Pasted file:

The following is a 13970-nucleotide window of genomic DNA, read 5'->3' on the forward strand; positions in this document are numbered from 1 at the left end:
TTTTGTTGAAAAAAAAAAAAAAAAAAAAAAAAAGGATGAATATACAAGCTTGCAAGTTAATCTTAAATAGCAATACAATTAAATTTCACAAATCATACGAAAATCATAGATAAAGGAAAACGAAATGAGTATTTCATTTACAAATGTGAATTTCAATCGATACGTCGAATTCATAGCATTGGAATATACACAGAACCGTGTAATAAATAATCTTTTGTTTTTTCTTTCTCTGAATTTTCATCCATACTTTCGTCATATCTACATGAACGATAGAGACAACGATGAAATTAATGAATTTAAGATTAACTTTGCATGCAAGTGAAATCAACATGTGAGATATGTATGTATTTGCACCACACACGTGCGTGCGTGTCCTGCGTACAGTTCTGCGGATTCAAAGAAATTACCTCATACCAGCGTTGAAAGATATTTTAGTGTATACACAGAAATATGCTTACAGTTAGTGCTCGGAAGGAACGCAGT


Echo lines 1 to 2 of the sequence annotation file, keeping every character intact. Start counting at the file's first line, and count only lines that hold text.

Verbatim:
The following is a 13970-nucleotide window of genomic DNA, read 5'->3' on the forward strand; positions in this document are numbered from 1 at the left end:
TTTTGTTGAAAAAAAAAAAAAAAAAAAAAAAAAGGATGAATATACAAGCTTGCAAGTTAATCTTAAATAGCAATACAATTAAATTTCACAAATCATACGAAAATCATAGATAAAGGAAAACGAAATGAGTATTTCATTTACAAATGTGAATTTCAATCGATACGTCGAATTCATAGCATTGGAATATACACAGAACCGTGTAATAAATAATCTTTTGTTTTTTCTTTCTCTGAATTTTCATCCATACTTTCGTCATATCTACATGAACGATAGAGACAACGATGAAATTAATGAATTTAAGATTAACTTTGCATGCAAGTGAAATCAACATGTGAGATATGTATGTATTTGCACCACACACGTGCGTGCGTGTCCTGCGTACAGTTCTGCGGATTCAAAGAAATTACCTCATACCAGCGTTGAAAGATATTTTAGTGTATACACAGAAATATGCTTACAGTTAGTGCTCGGAAGGAACGCAGT